Robert Moriarty, the Deputy Assistant Secretary of the U.S. Air Force for Installations, has given the go-ahead to start the support construction phase for the Northrop Grumman [NOC] LGM-35A Sentinel ICBM.

The Department of the Air Force’s (DAF) 450 missile silos–launch facilities (LFs)–and 45 missile alert facilities (MAFs) “would be updated extensively to completely refurbished condition to meet the requirements of the Sentinel system,” according to a May 19th final Environmental Impact Statement Record of Decision signed by Moriarty. “Sentinel system deployment and MMIII [Minuteman III] disposal activities are scheduled to sequentially begin in late 2023, starting at Main Operating Base (MOB)-1, F.E. Warren AFB, [Wyo.], then at MOB-2, Malmstrom AFB, [Mont.], and finally at MOB-3, Minot AFB, [N.D.].”

Building of the installation command center and the material handling complex at F.E. Warren is to begin this year, while construction is to start at Malmstrom in 2026 and Minot in 2029. The Air Force’s Record of Decision said that F.E. Warren is to be the first MOB as the base “has the best local industrial capacity because of its proximity to Denver, the ICBM Program Office and depot at Hill AFB, two major interstate highways, a railway hub, and a major airport that would be used for movement of supplies, equipment, and personnel.”

The Air Force selected option for Sentinel support infrastructure is the “Reduced Utility Corridors Alternative,” which would build 626 fewer miles of new utility corridors than the original proposal to build 3,126 miles of new utility corridors, and which would reuse “marginally fewer miles of existing utility corridors” than the original proposal, according to the Record of Decision.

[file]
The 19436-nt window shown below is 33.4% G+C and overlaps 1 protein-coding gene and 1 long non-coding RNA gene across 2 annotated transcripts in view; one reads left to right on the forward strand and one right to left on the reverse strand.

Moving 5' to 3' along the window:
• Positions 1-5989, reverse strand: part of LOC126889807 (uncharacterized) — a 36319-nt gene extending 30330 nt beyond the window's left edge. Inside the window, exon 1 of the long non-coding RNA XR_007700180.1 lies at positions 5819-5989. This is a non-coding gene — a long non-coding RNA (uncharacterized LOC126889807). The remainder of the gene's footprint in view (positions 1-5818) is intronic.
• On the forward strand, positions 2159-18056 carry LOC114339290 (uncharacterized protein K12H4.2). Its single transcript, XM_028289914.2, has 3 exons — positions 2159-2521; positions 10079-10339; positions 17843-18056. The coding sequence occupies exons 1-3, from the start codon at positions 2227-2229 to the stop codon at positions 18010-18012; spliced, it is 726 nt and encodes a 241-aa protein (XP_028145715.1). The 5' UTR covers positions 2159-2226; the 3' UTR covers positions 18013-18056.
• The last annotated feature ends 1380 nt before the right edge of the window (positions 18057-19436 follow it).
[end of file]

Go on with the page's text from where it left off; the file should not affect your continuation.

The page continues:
The Reduced Utility Corridors Alternative “does not include the generation or disposal of nuclear material,” the decision said. “No nuclear material would be generated or disposed of by the Sentinel program. The DAF will decommission and dispose of all MMIII missiles and associated equipment, including removing each missile from its LF, transporting it to the main operating base for temporary storage, and preparing it for transport to Hill AFB, UTTR [Utah Training Range], Camp Navajo, or a contractor facility. The DAF will remove MMIII-related technology and support equipment from the MAFs, LFs, and on-base support facilities and transport, sort, declassify, and dispose of the materials based on standardized protocols.”

“The Sentinel deployment program and MMIII decommissioning, and disposal process are both geographically and temporally extensive, reaching into seven states and more than 15 years into the future,” according to the Record of Decision.

A summary of the final EIS said that “a launch center (LC) would be constructed at 24 of the existing MAF sites, and the remaining 21 MAF sites would be decommissioned and razed.”

During the public comment period, the Air Force said that it held two virtual forums and seven in-person meetings at the Fort Berthold Indian Reservation, N.D., and in Minot, N.D.; Great Falls and Lewistown, Mont.; Kimball, Neb.; Raymer, Colo.; and Cheyenne, Wyo.

Air Force Secretary Frank Kendall told the House Armed Services Committee in April that it will be a challenge for Sentinel to reach initial operational capability (IOC) on time (Defense Daily, Apr. 27).

DoD has targeted Sentinel IOC for May 2029. Kendall is not permitted to make decisions on Sentinel because of his previous consulting work for Northrop Grumman.

A Defense Department report sent to Congress in September indicated a possible 10-month delay in the estimated $95.8 billion Sentinel development effort, yet Air Force Brig. Gen. Ty Neuman, the service’s director of concepts, said in February that Northrop Grumman is still on track to perform a full-scale inaugural flight test this year.

Sentinel features a three-stage booster rocket. Northrop Grumman, which has an in-house solid rocket motor business, will make the missile’s first- and second-stage solid motors.

Aerojet Rocketdyne [AJRD] will make the third-stage motor.

Sentinel will initially carry the W87-0 thermonuclear warhead, refurbished versions of the W87 from the Minuteman III missiles it will replace. Later in its fielding, the new missiles will be tipped with the W87-1 warhead, a newly manufactured copy of the Minuteman’s W78 warhead, but with a fresh plutonium pit. The National Nuclear Security Administration’s Lawrence Livermore National Laboratory will provide both warheads.